Poor lighting will not affect your eyesight or eye health. But it will tire your eyes more quickly. Plus, straining them for too long can cause a headache.
It’s easier and more relaxing to read in good lighting. The best way is to place a lamp right above the page.
But make sure the light is not shining from over your shoulder, else it will cause a glare, making it more difficult to read. The effect is especially unpleasant if the book has glossy paper.
6. Eating Carrots Will Improve Your Eyesight
Many people ask, “Do carrots improve eyesight?” The simple answer is no. Your eyes need a nutrient-rich diet to remain healthy. Carrots will provide your eyes with vitamin A. But eating carrots alone will not improve your eyesight.
According to a Harvard Medical School article, fruits and vegetables rich in vitamin A, C, and E help maintain good eyesight. These also protect the eye against age-related problems like cataracts and macular degeneration.
But they won’t prevent or correct vision problems. You will have to keep wearing your eyeglasses prescribed for nearsightedness or farsightedness.
7. Using Wetting Drops Will Cure Dry Eyes
Dry eye syndrome is a chronic disorder. In this, the tear gland doesn’t make enough tears. Dry eyes may cause a stinging or scratchy sensation in the eyes. Your eyes may also turn red and sensitive to light.
You can use wetting drops to lubricate your eyes. Doing so will help relieve the dryness for a few minutes. But it will not cure dry eyes permanently.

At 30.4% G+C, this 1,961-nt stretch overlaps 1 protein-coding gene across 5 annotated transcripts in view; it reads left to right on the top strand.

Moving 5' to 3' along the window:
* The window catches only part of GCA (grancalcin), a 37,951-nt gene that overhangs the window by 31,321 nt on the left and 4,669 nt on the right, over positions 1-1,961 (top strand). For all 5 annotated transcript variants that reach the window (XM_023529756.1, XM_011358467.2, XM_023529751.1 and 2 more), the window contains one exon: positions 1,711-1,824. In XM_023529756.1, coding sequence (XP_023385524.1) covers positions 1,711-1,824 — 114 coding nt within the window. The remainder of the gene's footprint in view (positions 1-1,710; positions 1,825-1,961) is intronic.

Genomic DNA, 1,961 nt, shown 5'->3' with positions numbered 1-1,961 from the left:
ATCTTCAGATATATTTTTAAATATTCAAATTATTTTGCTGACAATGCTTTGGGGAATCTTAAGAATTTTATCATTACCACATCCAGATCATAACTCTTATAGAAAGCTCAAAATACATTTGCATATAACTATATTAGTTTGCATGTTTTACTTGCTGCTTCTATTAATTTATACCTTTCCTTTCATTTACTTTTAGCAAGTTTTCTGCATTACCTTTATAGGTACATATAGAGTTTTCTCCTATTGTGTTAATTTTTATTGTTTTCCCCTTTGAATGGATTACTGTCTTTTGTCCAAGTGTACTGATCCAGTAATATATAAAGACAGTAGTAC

It’s best to try to address the underlying causes behind dry eyes such as tear gland disorders, unhealthy diet causing vitamin deficiency, or spending too much time in front of a screen.
8. Staring at a Screen All Day Will Damage Your Eyes
Looking at a computer, phone, or tablet screen will not harm your eyes. But it can cause eye strain, dry eyes, headaches, and eye fatigue.
That’s because we tend to blink less often while using a screen. This makes the eye dry and tired.
Be sure to blink regularly and rest your eyes every 20 minutes by looking away.
A similar eye myth is that sitting too close to the TV will damage your vision. It will cause eyestrain, but it doesn’t harm your eyes.
However, if your child is habitually sitting close to the TV, it’s good to visit an optometrist. Your child may have nearsightedness.
Keep Your Eyes Healthy
Vision myths may be misleading, but they focus on keeping your eyes healthy. For example, carrots may not improve your vision. But making them a part of your daily diet is certainly healthy for your eyes. They will supply the necessary amount of vitamin A to your eyes.
Similarly, to keep constant headaches at bay, avoid using electronic devices all day long. You can also take regular breaks in between to not tire your eyes.
It’s also a good practice to exercise your eye muscles regularly. Eye exercises will not improve your eyesight. But they can strengthen your eye muscles and keep them healthy.
You can also avoid reading in dim light. It will strain your eyes. Make your reading space more comfortable by placing a table lamp directly above the book.
There are also several other things you can do to improve your eye health. Eat a nutrient-rich diet, quit smoking, and wear sunglasses outdoors.
Finally, consider taking our quick online dry eye test. Addressing dry eye symptoms early on makes managing the condition easier.